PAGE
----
Happy Daze

Greetings friends and family,

It is Saturday morning, and I’m enjoying coffee and a fire with the family. Well, the relaxing time was briefly interrupted by our need to rescue my 17-year old daughter, Joy, who ran out of gas on the way to work this morning, but I digress. I want to provide a short update on where things stand with recovery and options for treatment.

I am certainly glad I chose not to speculate about the ramifications of there being a mass causing my abdominal issues. I still don’t know what conclusions to draw about *why* it was growing, but I received a call from a research nurse from the oncology team in Nashville shortly after publishing my last post. She informed me that my oncologist does not consider the growth to be progression of disease and is not going to take me off the study. Boom.

When she told me this, I held the phone silently for a moment, not knowing how to respond. Questions immediately came to my mind, more of the “why” questions. But I again heeded my own advice to “stay in the moment.” Instead, we discussed *when* I should restart treatment, and it was decided that I should probably skip a week because of the surgery. Just a week off. Wow.

So, I’m home, recovering, not in much pain, sleeping well. I am scheduled to get a new port installed on Monday morning (hey, more general anesthesia!). I’ll follow up with doctors later next week, and then next Sunday, Kim and I head back to Nashville as has been our routine for well over a year now. On Monday, I will speak to the oncologist, and I can ask her a few questions then. But I’m almost to the point of not asking any questions, not looking at any reports, just waking up in the morning and living the day. That may sound foolish or naive to some, but honestly, has anxiously keeping my finger on my pulse had any affect on whether I have a heartbeat or will continue too?

(You’ll have to continue to allow me the existential questions even if I refrain from the speculative.)

By the way, I don’t seem to remember much from last Tuesday, the day after treatment. I’m told I was lucid, but I only remember devouring a plate of turkey, mashed potatoes, green beans, and pudding, the first real food I had eaten since Christmas. I recall the surprise and concern of nurses, friends and family who thought I should take it easy. Some angel brought me a chocolate shake from Chick-fil-A, though I don’t remember talking to him, but I crushed the shake, too (thanks Carlton). This same lunch + shake-brought-by-a-friend episode repeated on Wednesday, but I remember this one well (thanks James).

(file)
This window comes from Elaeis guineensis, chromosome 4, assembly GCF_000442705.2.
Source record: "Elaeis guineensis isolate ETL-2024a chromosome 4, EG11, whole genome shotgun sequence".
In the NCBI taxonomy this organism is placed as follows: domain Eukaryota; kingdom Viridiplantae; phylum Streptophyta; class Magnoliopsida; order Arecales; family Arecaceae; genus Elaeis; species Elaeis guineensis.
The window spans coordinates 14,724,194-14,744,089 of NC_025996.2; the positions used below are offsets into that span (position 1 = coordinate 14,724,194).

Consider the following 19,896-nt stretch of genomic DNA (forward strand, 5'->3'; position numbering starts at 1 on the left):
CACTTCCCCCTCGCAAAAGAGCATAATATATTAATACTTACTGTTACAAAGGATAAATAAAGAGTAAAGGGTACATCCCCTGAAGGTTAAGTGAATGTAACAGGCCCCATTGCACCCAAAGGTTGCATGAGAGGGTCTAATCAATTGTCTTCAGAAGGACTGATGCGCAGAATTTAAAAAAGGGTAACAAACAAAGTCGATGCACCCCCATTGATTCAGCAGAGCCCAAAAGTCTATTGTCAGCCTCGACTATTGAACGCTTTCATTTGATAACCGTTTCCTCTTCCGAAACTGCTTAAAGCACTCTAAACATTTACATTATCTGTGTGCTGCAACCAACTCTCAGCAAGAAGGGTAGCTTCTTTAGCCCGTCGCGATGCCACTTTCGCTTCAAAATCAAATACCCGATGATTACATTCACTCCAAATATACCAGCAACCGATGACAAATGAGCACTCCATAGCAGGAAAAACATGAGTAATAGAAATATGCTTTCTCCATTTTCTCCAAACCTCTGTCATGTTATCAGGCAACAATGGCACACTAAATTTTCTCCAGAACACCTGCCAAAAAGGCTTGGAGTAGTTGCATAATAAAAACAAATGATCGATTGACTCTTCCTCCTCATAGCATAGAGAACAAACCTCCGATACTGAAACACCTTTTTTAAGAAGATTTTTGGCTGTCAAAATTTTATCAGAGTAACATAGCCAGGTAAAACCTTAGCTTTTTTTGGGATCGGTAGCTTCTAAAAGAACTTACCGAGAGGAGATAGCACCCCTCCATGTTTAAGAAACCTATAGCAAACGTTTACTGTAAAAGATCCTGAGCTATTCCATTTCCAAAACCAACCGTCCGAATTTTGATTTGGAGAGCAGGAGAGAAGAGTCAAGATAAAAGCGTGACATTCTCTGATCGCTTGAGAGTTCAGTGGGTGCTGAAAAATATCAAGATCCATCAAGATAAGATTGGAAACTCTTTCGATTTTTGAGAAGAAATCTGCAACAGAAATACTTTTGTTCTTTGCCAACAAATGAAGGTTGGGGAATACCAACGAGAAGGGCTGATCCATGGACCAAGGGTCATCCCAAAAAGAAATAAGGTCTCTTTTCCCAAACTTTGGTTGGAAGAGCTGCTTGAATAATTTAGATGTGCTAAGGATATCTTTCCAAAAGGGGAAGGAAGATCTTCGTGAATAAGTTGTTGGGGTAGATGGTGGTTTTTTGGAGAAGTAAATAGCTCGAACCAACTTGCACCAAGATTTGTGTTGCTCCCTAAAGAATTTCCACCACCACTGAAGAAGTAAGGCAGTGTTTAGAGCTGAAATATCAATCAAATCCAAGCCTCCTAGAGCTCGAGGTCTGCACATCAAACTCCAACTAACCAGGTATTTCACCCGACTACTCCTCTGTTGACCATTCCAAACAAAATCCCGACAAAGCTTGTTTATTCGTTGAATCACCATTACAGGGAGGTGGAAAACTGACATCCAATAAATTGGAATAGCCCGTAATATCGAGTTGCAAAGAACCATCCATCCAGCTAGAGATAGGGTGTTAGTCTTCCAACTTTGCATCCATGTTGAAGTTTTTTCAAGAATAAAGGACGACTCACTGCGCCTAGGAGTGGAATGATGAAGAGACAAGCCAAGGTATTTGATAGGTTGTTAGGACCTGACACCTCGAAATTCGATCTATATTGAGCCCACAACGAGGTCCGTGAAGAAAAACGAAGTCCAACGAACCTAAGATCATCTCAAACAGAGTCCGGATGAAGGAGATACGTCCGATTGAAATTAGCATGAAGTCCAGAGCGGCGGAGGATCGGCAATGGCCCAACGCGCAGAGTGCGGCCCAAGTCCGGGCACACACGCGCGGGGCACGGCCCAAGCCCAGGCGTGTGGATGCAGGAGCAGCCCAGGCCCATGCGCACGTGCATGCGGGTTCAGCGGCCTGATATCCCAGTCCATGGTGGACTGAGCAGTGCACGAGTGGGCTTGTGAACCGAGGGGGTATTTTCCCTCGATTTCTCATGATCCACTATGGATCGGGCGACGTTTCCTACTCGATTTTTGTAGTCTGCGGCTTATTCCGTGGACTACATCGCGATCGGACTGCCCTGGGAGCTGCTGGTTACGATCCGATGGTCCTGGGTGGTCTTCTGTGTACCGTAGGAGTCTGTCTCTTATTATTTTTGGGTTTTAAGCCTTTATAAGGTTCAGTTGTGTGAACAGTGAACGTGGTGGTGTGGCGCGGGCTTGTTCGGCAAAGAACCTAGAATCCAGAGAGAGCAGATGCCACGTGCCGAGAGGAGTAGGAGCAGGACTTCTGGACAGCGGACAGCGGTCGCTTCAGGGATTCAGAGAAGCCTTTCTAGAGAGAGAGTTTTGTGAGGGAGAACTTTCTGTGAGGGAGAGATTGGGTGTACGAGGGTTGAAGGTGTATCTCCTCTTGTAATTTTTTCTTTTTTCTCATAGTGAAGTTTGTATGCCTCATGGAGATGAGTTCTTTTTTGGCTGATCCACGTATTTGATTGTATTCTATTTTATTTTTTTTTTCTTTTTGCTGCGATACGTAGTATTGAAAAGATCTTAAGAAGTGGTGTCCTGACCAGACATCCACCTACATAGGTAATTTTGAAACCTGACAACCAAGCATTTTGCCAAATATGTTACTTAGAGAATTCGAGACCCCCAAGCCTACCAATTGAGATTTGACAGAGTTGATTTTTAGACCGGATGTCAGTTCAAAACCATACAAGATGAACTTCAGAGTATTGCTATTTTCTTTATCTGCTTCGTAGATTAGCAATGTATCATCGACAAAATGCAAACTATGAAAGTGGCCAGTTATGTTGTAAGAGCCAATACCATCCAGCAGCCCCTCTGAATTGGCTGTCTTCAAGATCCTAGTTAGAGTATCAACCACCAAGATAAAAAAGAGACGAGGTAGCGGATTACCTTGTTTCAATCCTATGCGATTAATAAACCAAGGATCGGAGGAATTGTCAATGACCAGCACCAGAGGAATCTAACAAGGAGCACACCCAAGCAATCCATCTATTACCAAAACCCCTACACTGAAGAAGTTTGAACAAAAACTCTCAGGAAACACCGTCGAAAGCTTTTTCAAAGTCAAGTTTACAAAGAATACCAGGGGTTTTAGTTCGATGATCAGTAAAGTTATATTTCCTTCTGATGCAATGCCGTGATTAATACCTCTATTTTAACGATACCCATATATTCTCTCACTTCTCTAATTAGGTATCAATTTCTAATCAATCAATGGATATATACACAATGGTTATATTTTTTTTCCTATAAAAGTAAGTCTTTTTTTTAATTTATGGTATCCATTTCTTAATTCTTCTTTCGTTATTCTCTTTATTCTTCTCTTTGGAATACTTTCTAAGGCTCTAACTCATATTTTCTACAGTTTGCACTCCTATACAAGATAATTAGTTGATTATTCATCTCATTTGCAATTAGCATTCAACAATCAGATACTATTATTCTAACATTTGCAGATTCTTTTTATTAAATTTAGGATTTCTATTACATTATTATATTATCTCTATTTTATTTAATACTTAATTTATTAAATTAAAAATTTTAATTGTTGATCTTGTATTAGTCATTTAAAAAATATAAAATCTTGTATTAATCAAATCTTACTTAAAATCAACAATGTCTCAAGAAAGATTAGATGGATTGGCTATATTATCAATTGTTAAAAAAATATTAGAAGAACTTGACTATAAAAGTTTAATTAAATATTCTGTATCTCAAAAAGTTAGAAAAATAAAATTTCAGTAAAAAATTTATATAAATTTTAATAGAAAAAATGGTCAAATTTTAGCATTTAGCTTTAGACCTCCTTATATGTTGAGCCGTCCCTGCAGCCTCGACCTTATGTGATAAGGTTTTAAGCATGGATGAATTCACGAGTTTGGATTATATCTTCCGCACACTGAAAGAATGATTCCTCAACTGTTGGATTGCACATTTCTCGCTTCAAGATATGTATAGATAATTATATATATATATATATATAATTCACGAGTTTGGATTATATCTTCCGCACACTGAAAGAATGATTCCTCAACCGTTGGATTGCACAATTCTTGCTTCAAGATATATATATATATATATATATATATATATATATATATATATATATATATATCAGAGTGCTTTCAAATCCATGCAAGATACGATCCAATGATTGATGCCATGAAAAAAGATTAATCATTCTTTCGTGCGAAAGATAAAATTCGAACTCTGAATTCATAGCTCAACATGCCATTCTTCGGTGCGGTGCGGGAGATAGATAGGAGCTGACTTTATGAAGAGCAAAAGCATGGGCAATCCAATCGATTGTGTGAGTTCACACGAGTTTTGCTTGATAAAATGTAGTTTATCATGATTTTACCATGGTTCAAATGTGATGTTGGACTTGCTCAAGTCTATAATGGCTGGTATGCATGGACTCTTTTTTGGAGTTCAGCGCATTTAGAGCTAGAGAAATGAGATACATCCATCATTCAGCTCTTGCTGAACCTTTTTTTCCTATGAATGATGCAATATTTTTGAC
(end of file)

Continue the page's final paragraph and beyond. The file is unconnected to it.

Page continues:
Thanks to all friends and family who visited me, who called me, and who texted me. Special thanks to Jared, who brought Kim food and clothes and prayed with me on Monday night, to Brett who brought a mess of brownies to the hospital (they made me popular with the nursing staff), and to Billy, who sent me a bag of foam vegetables to help satisfy my longings (he’s still a dork after 40 years of friendship). Thank you Joel and David for the much needed morning coffee. Thanks Tracy and Gaga for taking care of our kids. Thanks to Mom for getting to the hospital before me (along with Todd and Scott) and for keeping me company. Nan, thanks for visiting too; I know you wish you could have been there more. Anyone else? Sorry if I forgot to mention you–again, hazy.

Please forgive me if I said anything weird or overly sentimental. I’m sure I’m guilty; even at the end of the week, perhaps on a cloud of painkillers and the excitement of imminent freedom, I told nurse Jane she was the “cat’s meow.” Gee willikers. Must have been the malt in the chocolate shake…

Blessings all.

2 Comments Add yours

  1. pmnesbit says:

    Praising God for this wonderful news!

    Like

  2. Marilyn Hill says:

    Brent, 1. Expressing love and sentimentality is good for you and for your body. The release of endorphins is good no matter what the stimulus. 2. You have a scientific mind seeking answers. There is nothing wrong with that. However,
    there comes a time when it is beneficial to step back, and let the team worry for you. As long as you are paying attention to your body as you are doing, then you can let some of the questions wait. You have to know that God is working through you. You have many wonderful friends, and only God knows what wonderful lessons they are learning from your journey.

    Liked by 1 person

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